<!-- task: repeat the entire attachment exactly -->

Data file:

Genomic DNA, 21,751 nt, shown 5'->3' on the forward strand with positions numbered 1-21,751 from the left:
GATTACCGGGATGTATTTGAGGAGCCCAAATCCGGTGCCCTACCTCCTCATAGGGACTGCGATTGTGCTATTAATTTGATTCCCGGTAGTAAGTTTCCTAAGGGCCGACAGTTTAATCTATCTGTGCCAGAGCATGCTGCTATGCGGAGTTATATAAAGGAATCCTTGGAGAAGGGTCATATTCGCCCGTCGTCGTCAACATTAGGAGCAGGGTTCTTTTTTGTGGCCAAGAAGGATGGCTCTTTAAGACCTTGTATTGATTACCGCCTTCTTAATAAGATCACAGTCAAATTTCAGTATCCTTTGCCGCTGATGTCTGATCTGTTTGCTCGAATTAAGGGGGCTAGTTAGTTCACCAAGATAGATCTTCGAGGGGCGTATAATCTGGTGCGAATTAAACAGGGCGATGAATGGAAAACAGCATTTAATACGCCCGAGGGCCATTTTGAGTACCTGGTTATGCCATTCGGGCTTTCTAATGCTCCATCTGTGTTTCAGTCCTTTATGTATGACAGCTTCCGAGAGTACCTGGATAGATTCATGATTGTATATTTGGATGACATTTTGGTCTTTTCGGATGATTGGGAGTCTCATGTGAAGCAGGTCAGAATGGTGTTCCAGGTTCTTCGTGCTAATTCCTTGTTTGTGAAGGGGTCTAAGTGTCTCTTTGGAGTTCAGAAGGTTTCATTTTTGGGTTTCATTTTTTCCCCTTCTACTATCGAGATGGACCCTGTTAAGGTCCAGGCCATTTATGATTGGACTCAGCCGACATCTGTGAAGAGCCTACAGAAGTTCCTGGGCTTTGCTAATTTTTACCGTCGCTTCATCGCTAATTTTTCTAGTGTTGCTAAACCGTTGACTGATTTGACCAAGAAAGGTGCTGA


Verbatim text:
Genomic DNA, 21,751 nt, shown 5'->3' on the forward strand with positions numbered 1-21,751 from the left:
GATTACCGGGATGTATTTGAGGAGCCCAAATCCGGTGCCCTACCTCCTCATAGGGACTGCGATTGTGCTATTAATTTGATTCCCGGTAGTAAGTTTCCTAAGGGCCGACAGTTTAATCTATCTGTGCCAGAGCATGCTGCTATGCGGAGTTATATAAAGGAATCCTTGGAGAAGGGTCATATTCGCCCGTCGTCGTCAACATTAGGAGCAGGGTTCTTTTTTGTGGCCAAGAAGGATGGCTCTTTAAGACCTTGTATTGATTACCGCCTTCTTAATAAGATCACAGTCAAATTTCAGTATCCTTTGCCGCTGATGTCTGATCTGTTTGCTCGAATTAAGGGGGCTAGTTAGTTCACCAAGATAGATCTTCGAGGGGCGTATAATCTGGTGCGAATTAAACAGGGCGATGAATGGAAAACAGCATTTAATACGCCCGAGGGCCATTTTGAGTACCTGGTTATGCCATTCGGGCTTTCTAATGCTCCATCTGTGTTTCAGTCCTTTATGTATGACAGCTTCCGAGAGTACCTGGATAGATTCATGATTGTATATTTGGATGACATTTTGGTCTTTTCGGATGATTGGGAGTCTCATGTGAAGCAGGTCAGAATGGTGTTCCAGGTTCTTCGTGCTAATTCCTTGTTTGTGAAGGGGTCTAAGTGTCTCTTTGGAGTTCAGAAGGTTTCATTTTTGGGTTTCATTTTTTCCCCTTCTACTATCGAGATGGACCCTGTTAAGGTCCAGGCCATTTATGATTGGACTCAGCCGACATCTGTGAAGAGCCTACAGAAGTTCCTGGGCTTTGCTAATTTTTACCGTCGCTTCATCGCTAATTTTTCTAGTGTTGCTAAACCGTTGACTGATTTGACCAAGAAAGGTGCTGA